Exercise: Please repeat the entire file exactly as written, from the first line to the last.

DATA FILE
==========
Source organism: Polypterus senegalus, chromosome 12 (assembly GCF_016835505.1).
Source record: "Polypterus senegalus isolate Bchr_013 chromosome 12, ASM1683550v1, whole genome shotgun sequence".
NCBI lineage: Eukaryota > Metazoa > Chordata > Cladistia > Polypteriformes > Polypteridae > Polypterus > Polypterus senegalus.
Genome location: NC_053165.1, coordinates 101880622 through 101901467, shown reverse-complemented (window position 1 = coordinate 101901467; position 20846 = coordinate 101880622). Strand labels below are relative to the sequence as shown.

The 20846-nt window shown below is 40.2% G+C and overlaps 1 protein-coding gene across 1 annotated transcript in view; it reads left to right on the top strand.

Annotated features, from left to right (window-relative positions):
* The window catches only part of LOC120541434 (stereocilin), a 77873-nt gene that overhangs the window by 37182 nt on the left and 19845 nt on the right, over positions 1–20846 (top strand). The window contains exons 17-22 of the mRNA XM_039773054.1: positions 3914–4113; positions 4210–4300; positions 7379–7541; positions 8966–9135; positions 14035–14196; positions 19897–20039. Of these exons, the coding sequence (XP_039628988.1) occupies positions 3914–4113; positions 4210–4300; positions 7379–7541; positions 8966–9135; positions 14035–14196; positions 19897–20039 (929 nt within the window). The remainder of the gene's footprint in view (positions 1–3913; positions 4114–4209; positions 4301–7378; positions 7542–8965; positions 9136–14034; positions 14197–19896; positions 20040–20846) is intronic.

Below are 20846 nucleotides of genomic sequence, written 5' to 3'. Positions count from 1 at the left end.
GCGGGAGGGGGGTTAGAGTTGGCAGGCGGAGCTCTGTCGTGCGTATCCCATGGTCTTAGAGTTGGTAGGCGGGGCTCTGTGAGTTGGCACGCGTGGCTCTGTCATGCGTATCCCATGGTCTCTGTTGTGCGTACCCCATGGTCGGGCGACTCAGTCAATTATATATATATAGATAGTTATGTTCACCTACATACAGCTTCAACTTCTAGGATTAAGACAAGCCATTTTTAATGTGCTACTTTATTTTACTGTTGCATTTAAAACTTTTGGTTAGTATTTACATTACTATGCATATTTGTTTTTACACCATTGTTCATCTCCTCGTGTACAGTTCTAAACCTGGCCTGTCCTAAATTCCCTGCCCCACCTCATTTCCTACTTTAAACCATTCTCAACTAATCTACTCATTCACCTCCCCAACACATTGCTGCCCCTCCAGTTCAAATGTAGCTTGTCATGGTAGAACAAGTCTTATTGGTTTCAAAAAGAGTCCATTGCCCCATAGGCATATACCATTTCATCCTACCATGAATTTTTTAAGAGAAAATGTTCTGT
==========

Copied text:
Source organism: Polypterus senegalus, chromosome 12 (assembly GCF_016835505.1).
Source record: "Polypterus senegalus isolate Bchr_013 chromosome 12, ASM1683550v1, whole genome shotgun sequence".
NCBI lineage: Eukaryota > Metazoa > Chordata > Cladistia > Polypteriformes > Polypteridae > Polypterus > Polypterus senegalus.
Genome location: NC_053165.1, coordinates 101880622 through 101901467, shown reverse-complemented (window position 1 = coordinate 101901467; position 20846 = coordinate 101880622). Strand labels below are relative to the sequence as shown.

The 20846-nt window shown below is 40.2% G+C and overlaps 1 protein-coding gene across 1 annotated transcript in view; it reads left to right on the top strand.

Annotated features, from left to right (window-relative positions):
* The window catches only part of LOC120541434 (stereocilin), a 77873-nt gene that overhangs the window by 37182 nt on the left and 19845 nt on the right, over positions 1–20846 (top strand). The window contains exons 17-22 of the mRNA XM_039773054.1: positions 3914–4113; positions 4210–4300; positions 7379–7541; positions 8966–9135; positions 14035–14196; positions 19897–20039. Of these exons, the coding sequence (XP_039628988.1) occupies positions 3914–4113; positions 4210–4300; positions 7379–7541; positions 8966–9135; positions 14035–14196; positions 19897–20039 (929 nt within the window). The remainder of the gene's footprint in view (positions 1–3913; positions 4114–4209; positions 4301–7378; positions 7542–8965; positions 9136–14034; positions 14197–19896; positions 20040–20846) is intronic.

Below are 20846 nucleotides of genomic sequence, written 5' to 3'. Positions count from 1 at the left end.
GCGGGAGGGGGGTTAGAGTTGGCAGGCGGAGCTCTGTCGTGCGTATCCCATGGTCTTAGAGTTGGTAGGCGGGGCTCTGTGAGTTGGCACGCGTGGCTCTGTCATGCGTATCCCATGGTCTCTGTTGTGCGTACCCCATGGTCGGGCGACTCAGTCAATTATATATATATAGATAGTTATGTTCACCTACATACAGCTTCAACTTCTAGGATTAAGACAAGCCATTTTTAATGTGCTACTTTATTTTACTGTTGCATTTAAAACTTTTGGTTAGTATTTACATTACTATGCATATTTGTTTTTACACCATTGTTCATCTCCTCGTGTACAGTTCTAAACCTGGCCTGTCCTAAATTCCCTGCCCCACCTCATTTCCTACTTTAAACCATTCTCAACTAATCTACTCATTCACCTCCCCAACACATTGCTGCCCCTCCAGTTCAAATGTAGCTTGTCATGGTAGAACAAGTCTTATTGGTTTCAAAAAGAGTCCATTGCCCCATAGGCATATACCATTTCATCCTACCATGAATTTTTTAAGAGAAAATGTTCTGT